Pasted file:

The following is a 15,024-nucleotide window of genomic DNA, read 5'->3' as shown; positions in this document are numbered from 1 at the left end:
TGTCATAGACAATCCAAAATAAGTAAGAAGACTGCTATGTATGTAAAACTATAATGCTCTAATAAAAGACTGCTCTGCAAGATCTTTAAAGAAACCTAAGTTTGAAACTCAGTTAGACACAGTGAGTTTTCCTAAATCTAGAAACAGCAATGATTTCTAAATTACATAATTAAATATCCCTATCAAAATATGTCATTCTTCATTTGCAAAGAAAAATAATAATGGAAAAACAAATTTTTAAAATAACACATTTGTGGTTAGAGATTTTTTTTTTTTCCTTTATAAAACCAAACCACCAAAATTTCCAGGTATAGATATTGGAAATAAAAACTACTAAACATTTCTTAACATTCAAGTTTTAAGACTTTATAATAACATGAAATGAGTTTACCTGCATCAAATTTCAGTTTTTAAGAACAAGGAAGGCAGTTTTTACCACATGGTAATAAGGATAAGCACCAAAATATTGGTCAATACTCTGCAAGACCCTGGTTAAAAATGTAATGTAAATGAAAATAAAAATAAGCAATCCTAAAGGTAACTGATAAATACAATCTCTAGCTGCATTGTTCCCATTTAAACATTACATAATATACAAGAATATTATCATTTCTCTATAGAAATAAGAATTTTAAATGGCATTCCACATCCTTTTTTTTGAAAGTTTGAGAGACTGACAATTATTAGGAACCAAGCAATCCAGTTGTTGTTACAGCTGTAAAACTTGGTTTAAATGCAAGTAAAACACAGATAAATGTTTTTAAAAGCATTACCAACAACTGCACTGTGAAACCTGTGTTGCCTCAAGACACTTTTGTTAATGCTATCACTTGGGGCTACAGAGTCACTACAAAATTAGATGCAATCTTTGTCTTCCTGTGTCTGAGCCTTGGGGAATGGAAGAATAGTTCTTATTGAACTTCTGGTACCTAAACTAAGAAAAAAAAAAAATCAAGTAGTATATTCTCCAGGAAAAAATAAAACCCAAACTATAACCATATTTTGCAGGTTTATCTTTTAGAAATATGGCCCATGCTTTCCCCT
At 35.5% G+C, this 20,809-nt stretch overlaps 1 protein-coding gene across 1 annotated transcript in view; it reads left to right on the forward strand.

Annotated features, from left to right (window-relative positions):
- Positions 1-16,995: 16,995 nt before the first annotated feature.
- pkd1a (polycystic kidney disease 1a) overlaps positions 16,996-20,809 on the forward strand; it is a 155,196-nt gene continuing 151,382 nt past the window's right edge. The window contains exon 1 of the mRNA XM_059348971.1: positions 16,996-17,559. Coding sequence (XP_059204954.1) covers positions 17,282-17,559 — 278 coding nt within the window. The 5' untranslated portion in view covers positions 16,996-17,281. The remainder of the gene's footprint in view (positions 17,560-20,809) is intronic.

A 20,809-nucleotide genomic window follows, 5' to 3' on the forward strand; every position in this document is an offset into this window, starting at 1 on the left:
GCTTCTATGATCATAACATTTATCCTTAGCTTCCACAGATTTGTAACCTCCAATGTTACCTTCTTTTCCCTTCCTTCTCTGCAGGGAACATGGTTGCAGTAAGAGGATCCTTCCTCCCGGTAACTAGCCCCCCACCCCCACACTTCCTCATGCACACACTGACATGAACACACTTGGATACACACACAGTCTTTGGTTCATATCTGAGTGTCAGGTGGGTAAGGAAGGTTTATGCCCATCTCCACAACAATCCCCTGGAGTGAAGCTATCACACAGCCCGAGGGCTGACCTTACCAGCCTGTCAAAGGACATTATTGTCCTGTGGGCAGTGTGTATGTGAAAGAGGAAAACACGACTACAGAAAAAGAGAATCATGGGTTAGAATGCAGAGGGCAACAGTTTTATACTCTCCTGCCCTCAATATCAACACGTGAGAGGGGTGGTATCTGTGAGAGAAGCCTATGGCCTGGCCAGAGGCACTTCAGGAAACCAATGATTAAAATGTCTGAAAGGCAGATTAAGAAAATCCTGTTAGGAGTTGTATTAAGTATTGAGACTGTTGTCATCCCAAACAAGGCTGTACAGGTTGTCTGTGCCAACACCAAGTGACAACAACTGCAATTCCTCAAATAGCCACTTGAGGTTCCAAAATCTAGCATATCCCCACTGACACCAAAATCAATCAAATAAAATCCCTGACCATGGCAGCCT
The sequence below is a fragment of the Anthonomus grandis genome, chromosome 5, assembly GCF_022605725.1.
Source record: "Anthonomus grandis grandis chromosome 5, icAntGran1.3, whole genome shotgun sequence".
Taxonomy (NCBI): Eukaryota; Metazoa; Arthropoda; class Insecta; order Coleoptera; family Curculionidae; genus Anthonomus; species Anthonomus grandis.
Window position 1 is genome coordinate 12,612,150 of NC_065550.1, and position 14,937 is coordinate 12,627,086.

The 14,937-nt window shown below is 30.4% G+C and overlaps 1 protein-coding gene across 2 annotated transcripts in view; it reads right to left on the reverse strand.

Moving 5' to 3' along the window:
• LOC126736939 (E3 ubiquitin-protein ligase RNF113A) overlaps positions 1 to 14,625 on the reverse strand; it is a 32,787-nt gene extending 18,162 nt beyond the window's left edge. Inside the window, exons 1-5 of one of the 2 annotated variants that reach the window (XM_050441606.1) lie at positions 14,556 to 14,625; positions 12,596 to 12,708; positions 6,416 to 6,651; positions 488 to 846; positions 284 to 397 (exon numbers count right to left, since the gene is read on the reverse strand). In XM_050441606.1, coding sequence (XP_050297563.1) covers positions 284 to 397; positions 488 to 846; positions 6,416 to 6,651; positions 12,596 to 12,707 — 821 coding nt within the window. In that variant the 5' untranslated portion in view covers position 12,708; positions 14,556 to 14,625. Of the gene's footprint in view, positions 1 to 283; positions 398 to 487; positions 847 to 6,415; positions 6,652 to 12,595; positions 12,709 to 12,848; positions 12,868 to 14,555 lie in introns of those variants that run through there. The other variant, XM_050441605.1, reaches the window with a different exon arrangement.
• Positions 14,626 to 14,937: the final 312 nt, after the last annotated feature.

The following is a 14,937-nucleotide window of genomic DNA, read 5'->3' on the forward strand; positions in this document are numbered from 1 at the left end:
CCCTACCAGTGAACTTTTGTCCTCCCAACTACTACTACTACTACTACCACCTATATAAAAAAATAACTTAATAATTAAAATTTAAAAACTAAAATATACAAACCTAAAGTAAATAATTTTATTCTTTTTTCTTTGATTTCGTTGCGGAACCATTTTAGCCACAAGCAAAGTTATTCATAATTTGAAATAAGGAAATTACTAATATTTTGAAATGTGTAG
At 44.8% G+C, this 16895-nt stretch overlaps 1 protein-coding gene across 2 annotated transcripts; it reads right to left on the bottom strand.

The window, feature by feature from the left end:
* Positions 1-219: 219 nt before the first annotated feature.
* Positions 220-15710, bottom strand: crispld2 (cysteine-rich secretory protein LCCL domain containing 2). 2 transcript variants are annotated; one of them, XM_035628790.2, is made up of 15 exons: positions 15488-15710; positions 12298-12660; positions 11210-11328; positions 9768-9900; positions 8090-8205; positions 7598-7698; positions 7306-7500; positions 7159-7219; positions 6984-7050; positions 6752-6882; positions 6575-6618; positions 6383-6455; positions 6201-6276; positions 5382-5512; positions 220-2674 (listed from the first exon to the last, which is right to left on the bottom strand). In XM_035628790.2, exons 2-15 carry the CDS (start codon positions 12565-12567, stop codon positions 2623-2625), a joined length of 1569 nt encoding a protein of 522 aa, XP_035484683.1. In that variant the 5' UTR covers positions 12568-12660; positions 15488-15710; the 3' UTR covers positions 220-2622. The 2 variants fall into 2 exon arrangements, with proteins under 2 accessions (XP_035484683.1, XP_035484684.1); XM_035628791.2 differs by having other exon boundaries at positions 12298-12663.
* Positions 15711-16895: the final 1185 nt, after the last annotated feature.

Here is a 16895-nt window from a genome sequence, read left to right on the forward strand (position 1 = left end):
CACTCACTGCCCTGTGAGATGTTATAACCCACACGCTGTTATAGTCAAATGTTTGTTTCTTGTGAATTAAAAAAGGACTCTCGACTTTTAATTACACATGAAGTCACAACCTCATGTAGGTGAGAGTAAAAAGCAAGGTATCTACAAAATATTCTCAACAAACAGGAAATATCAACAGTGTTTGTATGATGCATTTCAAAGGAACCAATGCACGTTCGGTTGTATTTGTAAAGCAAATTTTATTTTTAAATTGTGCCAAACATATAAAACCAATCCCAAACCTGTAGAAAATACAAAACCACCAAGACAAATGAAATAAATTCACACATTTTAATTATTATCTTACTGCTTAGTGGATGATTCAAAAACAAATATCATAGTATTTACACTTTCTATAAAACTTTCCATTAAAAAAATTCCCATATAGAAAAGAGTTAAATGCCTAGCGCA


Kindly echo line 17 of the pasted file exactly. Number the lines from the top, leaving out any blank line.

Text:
The following is a 14,937-nucleotide window of genomic DNA, read 5'->3' on the forward strand; positions in this document are numbered from 1 at the left end: